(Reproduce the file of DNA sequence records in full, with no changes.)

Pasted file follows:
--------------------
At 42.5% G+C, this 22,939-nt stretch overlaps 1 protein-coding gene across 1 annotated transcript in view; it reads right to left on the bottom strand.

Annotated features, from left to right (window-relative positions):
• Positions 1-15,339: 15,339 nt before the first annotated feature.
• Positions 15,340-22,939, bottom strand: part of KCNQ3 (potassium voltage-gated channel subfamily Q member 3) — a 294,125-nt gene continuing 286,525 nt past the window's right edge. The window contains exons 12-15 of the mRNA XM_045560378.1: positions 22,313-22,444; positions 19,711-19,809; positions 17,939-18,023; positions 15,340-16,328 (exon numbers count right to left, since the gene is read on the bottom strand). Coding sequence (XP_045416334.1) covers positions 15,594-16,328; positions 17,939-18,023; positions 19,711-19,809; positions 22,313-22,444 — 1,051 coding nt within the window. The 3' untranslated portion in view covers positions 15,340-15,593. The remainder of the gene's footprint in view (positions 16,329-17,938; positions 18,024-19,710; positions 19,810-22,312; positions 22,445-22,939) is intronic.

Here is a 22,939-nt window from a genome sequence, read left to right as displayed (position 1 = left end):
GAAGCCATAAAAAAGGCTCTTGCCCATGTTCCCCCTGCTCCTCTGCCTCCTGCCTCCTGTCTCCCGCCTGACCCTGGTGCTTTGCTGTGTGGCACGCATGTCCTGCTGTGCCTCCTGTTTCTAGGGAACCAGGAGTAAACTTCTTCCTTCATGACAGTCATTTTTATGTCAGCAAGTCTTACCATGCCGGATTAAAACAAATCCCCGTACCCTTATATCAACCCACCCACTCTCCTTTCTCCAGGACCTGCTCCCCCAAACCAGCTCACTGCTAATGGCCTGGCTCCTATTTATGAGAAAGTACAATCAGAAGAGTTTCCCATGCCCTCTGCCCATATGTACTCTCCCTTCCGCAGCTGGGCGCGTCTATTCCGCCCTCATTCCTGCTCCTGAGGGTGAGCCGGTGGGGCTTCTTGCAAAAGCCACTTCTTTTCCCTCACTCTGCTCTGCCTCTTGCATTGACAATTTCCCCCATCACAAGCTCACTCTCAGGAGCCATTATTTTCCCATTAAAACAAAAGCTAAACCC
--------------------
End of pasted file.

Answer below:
At 42.5% G+C, this 22,939-nt stretch overlaps 1 protein-coding gene across 1 annotated transcript in view; it reads right to left on the bottom strand.

Annotated features, from left to right (window-relative positions):
• Positions 1-15,339: 15,339 nt before the first annotated feature.
• Positions 15,340-22,939, bottom strand: part of KCNQ3 (potassium voltage-gated channel subfamily Q member 3) — a 294,125-nt gene continuing 286,525 nt past the window's right edge. The window contains exons 12-15 of the mRNA XM_045560378.1: positions 22,313-22,444; positions 19,711-19,809; positions 17,939-18,023; positions 15,340-16,328 (exon numbers count right to left, since the gene is read on the bottom strand). Coding sequence (XP_045416334.1) covers positions 15,594-16,328; positions 17,939-18,023; positions 19,711-19,809; positions 22,313-22,444 — 1,051 coding nt within the window. The 3' untranslated portion in view covers positions 15,340-15,593. The remainder of the gene's footprint in view (positions 16,329-17,938; positions 18,024-19,710; positions 19,810-22,312; positions 22,445-22,939) is intronic.

Here is a 22,939-nt window from a genome sequence, read left to right as displayed (position 1 = left end):
GAAGCCATAAAAAAGGCTCTTGCCCATGTTCCCCCTGCTCCTCTGCCTCCTGCCTCCTGTCTCCCGCCTGACCCTGGTGCTTTGCTGTGTGGCACGCATGTCCTGCTGTGCCTCCTGTTTCTAGGGAACCAGGAGTAAACTTCTTCCTTCATGACAGTCATTTTTATGTCAGCAAGTCTTACCATGCCGGATTAAAACAAATCCCCGTACCCTTATATCAACCCACCCACTCTCCTTTCTCCAGGACCTGCTCCCCCAAACCAGCTCACTGCTAATGGCCTGGCTCCTATTTATGAGAAAGTACAATCAGAAGAGTTTCCCATGCCCTCTGCCCATATGTACTCTCCCTTCCGCAGCTGGGCGCGTCTATTCCGCCCTCATTCCTGCTCCTGAGGGTGAGCCGGTGGGGCTTCTTGCAAAAGCCACTTCTTTTCCCTCACTCTGCTCTGCCTCTTGCATTGACAATTTCCCCCATCACAAGCTCACTCTCAGGAGCCATTATTTTCCCATTAAAACAAAAGCTAAACCC